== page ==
How to Buy off the Plan Without Going off the Rails

November 26, 2013 Sam Saggers

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One of the best things about being a property investor is the financial freedom we can gain, simply by being smart with our finances and understanding the markets.

Among the wide range of choices and strategies we can use to achieve the results we’re after, one of my favourite strategies is buying property off-the-plan. This strategy allows us to secure a high value asset with only a small outlay of capital, essentially locking in “today’s price” for a property which will potentially be worth more at settlement.

Simply put, an off-the-plan strategy allows us to “buy time” in the market. We put down a small deposit and then after the market grows we get to enjoy the gain in equity which can then be used to either pay down debt or purchase another investment property.

Now I know some people who won’t touch them, and others who enjoy the excitement of making a “relatively quick” (within 18 to 24 months time) profit, even with the risk involved (which can be mitigated).

As with any kind of investment, be it property or shares, it is essential that you do your due diligence before committing to any deal.

Rules of investing in an off-the-plan property

1. As with any property investment strategy, you must understand the market cycle and your particular market’s capacity for growth. Look for markets which are poised for growth, paying close attention to the six market drivers:

  • infrastructure
  • supply and demand
  • economics
  • yield variation
  • population
  • demographics

2. Consider low density, boutique properties and/or blue chip locations for the best capital growth potential:

  • High density buildings are more difficult to get financed
  • Profits will be lower in structures with 40 units or more
  • Demand is strong in blue-chip locations, delivering higher capital growth returns

3. Stage 1 of a development will deliver the greatest returns. Don’t invest in subsequent stages as your profits will be significantly reduced.

4. Get an independent “valuation summation” done when you sign a contract. This will give you a true estimation of the value including both the land and the building.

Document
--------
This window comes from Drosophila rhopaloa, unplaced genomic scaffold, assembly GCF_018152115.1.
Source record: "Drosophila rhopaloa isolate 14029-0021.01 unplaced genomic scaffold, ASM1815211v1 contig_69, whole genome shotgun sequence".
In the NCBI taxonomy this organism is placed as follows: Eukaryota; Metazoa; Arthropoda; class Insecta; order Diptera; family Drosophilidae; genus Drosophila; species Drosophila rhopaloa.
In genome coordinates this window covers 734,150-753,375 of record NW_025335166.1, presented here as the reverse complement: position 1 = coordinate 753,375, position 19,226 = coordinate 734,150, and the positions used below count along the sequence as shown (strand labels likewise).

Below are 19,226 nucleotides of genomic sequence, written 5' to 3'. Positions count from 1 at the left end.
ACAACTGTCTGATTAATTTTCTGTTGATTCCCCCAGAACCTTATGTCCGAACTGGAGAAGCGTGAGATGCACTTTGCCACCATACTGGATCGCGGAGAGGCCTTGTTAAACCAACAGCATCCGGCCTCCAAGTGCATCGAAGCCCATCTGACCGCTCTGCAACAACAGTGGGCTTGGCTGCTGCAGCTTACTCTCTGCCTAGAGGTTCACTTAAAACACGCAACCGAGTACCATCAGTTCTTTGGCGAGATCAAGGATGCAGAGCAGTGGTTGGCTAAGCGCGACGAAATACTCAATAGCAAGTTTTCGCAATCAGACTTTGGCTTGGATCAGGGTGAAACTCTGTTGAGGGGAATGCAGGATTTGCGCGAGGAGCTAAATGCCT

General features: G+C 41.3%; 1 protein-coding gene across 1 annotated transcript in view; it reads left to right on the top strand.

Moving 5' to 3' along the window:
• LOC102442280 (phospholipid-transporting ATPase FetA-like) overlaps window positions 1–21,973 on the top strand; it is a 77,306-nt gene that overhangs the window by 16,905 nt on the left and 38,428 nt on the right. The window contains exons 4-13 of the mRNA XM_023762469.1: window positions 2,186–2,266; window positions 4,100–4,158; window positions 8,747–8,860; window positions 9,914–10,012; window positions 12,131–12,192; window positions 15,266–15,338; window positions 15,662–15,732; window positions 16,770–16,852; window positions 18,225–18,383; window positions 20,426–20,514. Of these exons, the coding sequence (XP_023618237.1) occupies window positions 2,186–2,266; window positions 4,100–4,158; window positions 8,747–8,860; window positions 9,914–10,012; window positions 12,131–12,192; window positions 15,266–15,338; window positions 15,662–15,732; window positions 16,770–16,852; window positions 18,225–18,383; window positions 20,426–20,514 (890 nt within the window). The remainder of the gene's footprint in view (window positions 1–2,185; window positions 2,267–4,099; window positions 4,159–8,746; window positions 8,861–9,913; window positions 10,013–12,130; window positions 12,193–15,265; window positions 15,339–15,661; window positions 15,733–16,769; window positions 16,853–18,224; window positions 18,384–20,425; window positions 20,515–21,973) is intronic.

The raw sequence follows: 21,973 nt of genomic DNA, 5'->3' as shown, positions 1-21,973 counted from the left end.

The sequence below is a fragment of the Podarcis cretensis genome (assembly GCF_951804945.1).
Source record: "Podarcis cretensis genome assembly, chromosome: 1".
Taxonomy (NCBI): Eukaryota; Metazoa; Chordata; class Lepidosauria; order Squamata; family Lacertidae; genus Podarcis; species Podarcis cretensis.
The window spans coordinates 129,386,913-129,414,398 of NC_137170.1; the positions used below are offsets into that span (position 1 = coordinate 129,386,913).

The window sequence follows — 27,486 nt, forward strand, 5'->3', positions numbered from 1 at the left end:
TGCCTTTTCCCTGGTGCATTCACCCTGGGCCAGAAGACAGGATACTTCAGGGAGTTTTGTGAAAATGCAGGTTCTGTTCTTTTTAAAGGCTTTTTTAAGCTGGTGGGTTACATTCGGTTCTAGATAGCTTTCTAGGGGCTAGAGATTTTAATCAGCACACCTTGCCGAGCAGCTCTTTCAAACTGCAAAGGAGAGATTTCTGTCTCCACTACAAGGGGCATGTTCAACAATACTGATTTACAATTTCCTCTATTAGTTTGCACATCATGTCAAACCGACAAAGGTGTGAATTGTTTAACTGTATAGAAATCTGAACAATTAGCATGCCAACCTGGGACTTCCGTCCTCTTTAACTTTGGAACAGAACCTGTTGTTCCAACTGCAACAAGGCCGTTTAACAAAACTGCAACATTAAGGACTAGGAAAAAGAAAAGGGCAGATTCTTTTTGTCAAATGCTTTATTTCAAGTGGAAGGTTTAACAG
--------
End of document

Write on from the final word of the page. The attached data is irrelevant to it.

5. Don’t purchase an off-the-plan priced greater than $600,000. In fact, look at the “meat and potatoes” range of $200 to $500 thousand – your pool of potential buyers is greater at this price range, should you choose (or need) to sell.

6. Don’t sell before settlement. Always be prepared to see it all the way through and be sure you have your financing in order before entering into contract.

7. A short 12 to 18 months time frame is recommended. As you are only putting down a deposit, you should be able to secure a 100% cash on cash return in that time frame. If your settlement date is too far out, you increase your chances of missing out on potential opportunities because your funds are tied up in the off-the-plan.

What If My Off-The-Plan Goes “Off-The-Rails”?

While you may be keenly aware that there are no guarantees when investing in property, it can still be frustrating to have things go wrong. What can you do about an off-the-plan that didn’t deliver the capital growth you were expecting?

Depending upon your particular situation, and the property in question, you can:

  • Add value [addition of furniture, amenities other units don’t have, etc] in an effort to increase its cash flow
  • Sell it. Yes, you may take a loss, however you can at least mitigate the loss you may have incurred if you didn’t sell.
  • Hang on until the market grows again and you can recover your losses.


Remember that developers are required to pre-sell a number of properties before they can obtain financing. This gives you an advantage as a purchaser in stage 1 of the development, because this is when the developer needs you the most. Use this knowledge to your advantage and obtain better or additional inclusions as part of the deal. This will set your unit apart from the crowd and cost you no more than if you’d purchased a unit without the additions!

Banks are notoriously fickle with their terms. Be prepared, if at all possible, to pay 20% at settlement, even if the bank approves you at 90% – better to be safe than sorry!

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